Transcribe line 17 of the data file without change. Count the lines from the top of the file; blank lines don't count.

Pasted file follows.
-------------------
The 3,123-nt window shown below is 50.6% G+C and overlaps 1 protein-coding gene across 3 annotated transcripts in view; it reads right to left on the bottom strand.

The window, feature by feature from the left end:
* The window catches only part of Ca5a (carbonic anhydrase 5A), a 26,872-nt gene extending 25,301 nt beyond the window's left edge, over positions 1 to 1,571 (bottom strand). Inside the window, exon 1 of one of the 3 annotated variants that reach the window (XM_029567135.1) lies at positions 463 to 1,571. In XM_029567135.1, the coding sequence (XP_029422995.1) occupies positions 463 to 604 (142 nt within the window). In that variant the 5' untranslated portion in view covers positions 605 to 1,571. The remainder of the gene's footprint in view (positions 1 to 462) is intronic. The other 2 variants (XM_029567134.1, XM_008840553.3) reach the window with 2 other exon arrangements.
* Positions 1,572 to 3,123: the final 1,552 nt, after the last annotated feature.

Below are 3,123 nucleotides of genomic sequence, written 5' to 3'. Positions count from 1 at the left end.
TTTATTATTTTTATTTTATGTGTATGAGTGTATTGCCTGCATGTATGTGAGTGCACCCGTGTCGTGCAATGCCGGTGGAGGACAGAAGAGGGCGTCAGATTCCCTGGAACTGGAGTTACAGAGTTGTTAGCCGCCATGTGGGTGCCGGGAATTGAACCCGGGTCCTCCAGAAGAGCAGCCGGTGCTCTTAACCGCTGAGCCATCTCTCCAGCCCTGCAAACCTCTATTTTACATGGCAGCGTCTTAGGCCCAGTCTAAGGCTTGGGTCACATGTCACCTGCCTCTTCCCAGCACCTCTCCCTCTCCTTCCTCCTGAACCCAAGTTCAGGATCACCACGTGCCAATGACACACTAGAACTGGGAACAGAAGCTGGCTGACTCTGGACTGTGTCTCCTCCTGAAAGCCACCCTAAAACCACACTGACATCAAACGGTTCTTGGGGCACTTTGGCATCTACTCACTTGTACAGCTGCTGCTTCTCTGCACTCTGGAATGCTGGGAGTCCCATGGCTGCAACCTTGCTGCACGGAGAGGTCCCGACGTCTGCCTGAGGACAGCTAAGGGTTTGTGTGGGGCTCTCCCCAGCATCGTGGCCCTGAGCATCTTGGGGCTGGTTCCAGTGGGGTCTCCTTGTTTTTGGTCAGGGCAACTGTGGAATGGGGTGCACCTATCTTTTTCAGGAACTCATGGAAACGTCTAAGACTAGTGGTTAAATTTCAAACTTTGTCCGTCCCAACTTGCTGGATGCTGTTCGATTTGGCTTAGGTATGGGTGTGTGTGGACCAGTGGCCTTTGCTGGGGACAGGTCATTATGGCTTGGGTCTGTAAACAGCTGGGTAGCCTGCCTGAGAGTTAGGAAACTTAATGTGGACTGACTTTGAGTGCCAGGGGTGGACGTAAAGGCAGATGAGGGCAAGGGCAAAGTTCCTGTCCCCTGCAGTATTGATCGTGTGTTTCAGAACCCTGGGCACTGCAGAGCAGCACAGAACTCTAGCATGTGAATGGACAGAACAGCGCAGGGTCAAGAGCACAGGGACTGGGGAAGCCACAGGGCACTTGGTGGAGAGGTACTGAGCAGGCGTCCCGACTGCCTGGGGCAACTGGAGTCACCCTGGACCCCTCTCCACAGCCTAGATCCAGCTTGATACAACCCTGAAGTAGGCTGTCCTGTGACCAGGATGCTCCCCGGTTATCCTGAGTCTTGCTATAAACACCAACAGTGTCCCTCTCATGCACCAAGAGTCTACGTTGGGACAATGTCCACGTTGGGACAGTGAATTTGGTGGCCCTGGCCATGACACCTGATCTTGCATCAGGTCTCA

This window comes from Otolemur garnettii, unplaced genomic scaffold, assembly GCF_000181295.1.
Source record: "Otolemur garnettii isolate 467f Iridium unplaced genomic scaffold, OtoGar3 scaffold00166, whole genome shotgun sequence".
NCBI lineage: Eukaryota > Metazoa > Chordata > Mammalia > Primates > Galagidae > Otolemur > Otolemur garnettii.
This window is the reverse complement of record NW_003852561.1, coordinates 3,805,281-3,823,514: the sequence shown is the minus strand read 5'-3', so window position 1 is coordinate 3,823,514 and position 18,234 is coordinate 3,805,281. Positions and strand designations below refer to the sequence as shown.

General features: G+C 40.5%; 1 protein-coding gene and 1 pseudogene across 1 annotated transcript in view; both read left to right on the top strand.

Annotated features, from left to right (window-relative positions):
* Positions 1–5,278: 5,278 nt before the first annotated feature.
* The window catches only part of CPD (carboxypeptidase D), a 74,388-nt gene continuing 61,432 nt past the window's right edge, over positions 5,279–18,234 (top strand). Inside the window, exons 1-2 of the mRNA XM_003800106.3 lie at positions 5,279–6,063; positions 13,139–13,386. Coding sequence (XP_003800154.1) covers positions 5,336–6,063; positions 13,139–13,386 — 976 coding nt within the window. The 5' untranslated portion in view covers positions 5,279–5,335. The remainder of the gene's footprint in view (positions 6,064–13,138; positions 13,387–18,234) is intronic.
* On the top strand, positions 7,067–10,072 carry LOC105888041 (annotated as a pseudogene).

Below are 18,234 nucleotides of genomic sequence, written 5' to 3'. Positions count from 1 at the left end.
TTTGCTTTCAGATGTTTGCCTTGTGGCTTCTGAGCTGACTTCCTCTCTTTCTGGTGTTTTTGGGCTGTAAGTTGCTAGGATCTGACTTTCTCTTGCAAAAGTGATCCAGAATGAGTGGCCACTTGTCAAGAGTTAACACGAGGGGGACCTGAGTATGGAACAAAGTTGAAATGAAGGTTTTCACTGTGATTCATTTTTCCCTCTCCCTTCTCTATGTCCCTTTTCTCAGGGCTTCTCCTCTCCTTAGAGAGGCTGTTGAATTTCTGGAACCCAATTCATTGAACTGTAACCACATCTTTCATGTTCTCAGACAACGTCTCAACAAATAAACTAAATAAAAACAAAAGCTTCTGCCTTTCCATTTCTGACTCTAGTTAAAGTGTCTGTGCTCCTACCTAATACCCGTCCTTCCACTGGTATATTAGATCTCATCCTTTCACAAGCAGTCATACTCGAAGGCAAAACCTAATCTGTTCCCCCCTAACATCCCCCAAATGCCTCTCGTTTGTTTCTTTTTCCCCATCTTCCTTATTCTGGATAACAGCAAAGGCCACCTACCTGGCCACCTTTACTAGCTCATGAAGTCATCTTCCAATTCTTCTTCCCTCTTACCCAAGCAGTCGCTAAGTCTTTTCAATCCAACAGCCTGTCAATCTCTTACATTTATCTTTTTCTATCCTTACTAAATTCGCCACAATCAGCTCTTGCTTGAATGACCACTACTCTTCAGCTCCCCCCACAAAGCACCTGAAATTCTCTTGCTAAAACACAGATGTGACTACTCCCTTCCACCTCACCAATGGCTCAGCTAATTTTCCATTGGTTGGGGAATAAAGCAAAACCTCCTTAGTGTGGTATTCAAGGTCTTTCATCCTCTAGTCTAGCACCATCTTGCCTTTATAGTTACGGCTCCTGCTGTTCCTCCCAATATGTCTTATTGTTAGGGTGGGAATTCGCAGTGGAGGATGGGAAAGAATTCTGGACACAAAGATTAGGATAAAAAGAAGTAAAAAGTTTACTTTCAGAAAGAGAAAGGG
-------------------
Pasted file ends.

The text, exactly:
TTTGCTTTCAGATGTTTGCCTTGTGGCTTCTGAGCTGACTTCCTCTCTTTCTGGTGTTTTTGGGCTGTAAGTTGCTAGGATCTGACTTTCTCTTGCAAAAGTGATCCAGAATGAGTGGCCACTTGTCAAGAGTTAACACGAGGGGGACCTGAGTATGGAACAAAGTTGAAATGAAGGTTTTCACTGTGATTCATTTTTCCCTCTCCCTTCTCTATGTCCCTTTTCTCAGGGCTTCTCCTCTCCTTAGAGAGGCTGTTGAATTTCTGGAACCCAATTCATTGAACTGTAACCACATCTTTCATGTTCTCAGACAACGTCTCAACAAATAAACTAAATAAAAACAAAAGCTTCTGCCTTTCCATTTCTGACTCTAGTTAAAGTGTCTGTGCTCCTACCTAATACCCGTCCTTCCACTGGTATATTAGATCTCATCCTTTCACAAGCAGTCATACTCGAAGGCAAAACCTAATCTGTTCCCCCCTAACATCCCCCAAATGCCTCTCGTTTGTTTCTTTTTCCCCATCTTCCTTATTCTGGATAACAGCAAAGGCCACCTACCTGGCCACCTTTACTAGCTCATGAAGTCATCTTCCAATTCTTCTTCCCTCTTACCCAAGCAGTCGCTAAGTCTTTTCAATCCAACAGCCTGTCAATCTCTTACATTTATCTTTTTCTATCCTTACTAAATTCGCCACAATCAGCTCTTGCTTGAATGACCACTACTCTTCAGCTCCCCCCACAAAGCACCTGAAATTCTCTTGCTAAAACACAGATGTGACTACTCCCTTCCACCTCACCAATGGCTCAGCTAATTTTCCATTGGTTGGGGAATAAAGCAAAACCTCCTTAGTGTGGTATTCAAGGTCTTTCATCCTCTAGTCTAGCACCATCTTGCCTTTATAGTTACGGCTCCTGCTGTTCCTCCCAATATGTCTTATTGTTAGGGTGGGAATTCGCAGTGGAGGATGGGAAAGAATTCTGGACACAAAGATTAGGATAAAAAGAAGTAAAAAGTTTACTTTCAGAAAGAGAAAGGG